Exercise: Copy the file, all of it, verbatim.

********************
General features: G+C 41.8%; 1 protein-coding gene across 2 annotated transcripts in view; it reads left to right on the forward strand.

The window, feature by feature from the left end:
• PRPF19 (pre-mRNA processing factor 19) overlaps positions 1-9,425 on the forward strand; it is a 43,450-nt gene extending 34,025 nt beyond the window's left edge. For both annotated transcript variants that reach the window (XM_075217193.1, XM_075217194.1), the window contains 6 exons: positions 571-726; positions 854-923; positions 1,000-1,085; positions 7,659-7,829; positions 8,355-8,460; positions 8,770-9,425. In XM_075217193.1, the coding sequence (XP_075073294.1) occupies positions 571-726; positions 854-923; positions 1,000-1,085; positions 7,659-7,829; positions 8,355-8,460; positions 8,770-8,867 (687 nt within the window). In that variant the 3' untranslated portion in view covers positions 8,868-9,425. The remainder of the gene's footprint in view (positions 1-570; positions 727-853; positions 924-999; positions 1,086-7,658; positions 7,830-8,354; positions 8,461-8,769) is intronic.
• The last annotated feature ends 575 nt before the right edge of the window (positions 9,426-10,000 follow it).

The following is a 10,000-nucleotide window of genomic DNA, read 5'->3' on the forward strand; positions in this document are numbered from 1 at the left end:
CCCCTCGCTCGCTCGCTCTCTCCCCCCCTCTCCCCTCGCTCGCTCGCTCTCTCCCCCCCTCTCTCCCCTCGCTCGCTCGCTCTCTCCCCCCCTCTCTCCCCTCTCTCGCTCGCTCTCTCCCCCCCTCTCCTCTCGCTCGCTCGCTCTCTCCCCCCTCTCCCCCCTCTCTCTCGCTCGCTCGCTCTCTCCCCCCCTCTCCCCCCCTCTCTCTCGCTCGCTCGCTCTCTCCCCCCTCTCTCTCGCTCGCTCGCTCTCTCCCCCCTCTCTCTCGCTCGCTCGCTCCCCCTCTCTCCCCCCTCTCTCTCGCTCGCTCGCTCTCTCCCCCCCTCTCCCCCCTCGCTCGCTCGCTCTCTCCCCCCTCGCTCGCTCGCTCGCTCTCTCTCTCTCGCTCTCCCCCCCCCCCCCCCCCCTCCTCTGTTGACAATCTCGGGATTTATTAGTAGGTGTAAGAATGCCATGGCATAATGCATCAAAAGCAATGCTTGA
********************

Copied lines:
General features: G+C 41.8%; 1 protein-coding gene across 2 annotated transcripts in view; it reads left to right on the forward strand.

The window, feature by feature from the left end:
• PRPF19 (pre-mRNA processing factor 19) overlaps positions 1-9,425 on the forward strand; it is a 43,450-nt gene extending 34,025 nt beyond the window's left edge. For both annotated transcript variants that reach the window (XM_075217193.1, XM_075217194.1), the window contains 6 exons: positions 571-726; positions 854-923; positions 1,000-1,085; positions 7,659-7,829; positions 8,355-8,460; positions 8,770-9,425. In XM_075217193.1, the coding sequence (XP_075073294.1) occupies positions 571-726; positions 854-923; positions 1,000-1,085; positions 7,659-7,829; positions 8,355-8,460; positions 8,770-8,867 (687 nt within the window). In that variant the 3' untranslated portion in view covers positions 8,868-9,425. The remainder of the gene's footprint in view (positions 1-570; positions 727-853; positions 924-999; positions 1,086-7,658; positions 7,830-8,354; positions 8,461-8,769) is intronic.
• The last annotated feature ends 575 nt before the right edge of the window (positions 9,426-10,000 follow it).

The following is a 10,000-nucleotide window of genomic DNA, read 5'->3' on the forward strand; positions in this document are numbered from 1 at the left end:
CCCCTCGCTCGCTCGCTCTCTCCCCCCCTCTCCCCTCGCTCGCTCGCTCTCTCCCCCCCTCTCTCCCCTCGCTCGCTCGCTCTCTCCCCCCCTCTCTCCCCTCTCTCGCTCGCTCTCTCCCCCCCTCTCCTCTCGCTCGCTCGCTCTCTCCCCCCTCTCCCCCCTCTCTCTCGCTCGCTCGCTCTCTCCCCCCCTCTCCCCCCCTCTCTCTCGCTCGCTCGCTCTCTCCCCCCTCTCTCTCGCTCGCTCGCTCTCTCCCCCCTCTCTCTCGCTCGCTCGCTCCCCCTCTCTCCCCCCTCTCTCTCGCTCGCTCGCTCTCTCCCCCCCTCTCCCCCCTCGCTCGCTCGCTCTCTCCCCCCTCGCTCGCTCGCTCGCTCTCTCTCTCTCGCTCTCCCCCCCCCCCCCCCCCCTCCTCTGTTGACAATCTCGGGATTTATTAGTAGGTGTAAGAATGCCATGGCATAATGCATCAAAAGCAATGCTTGA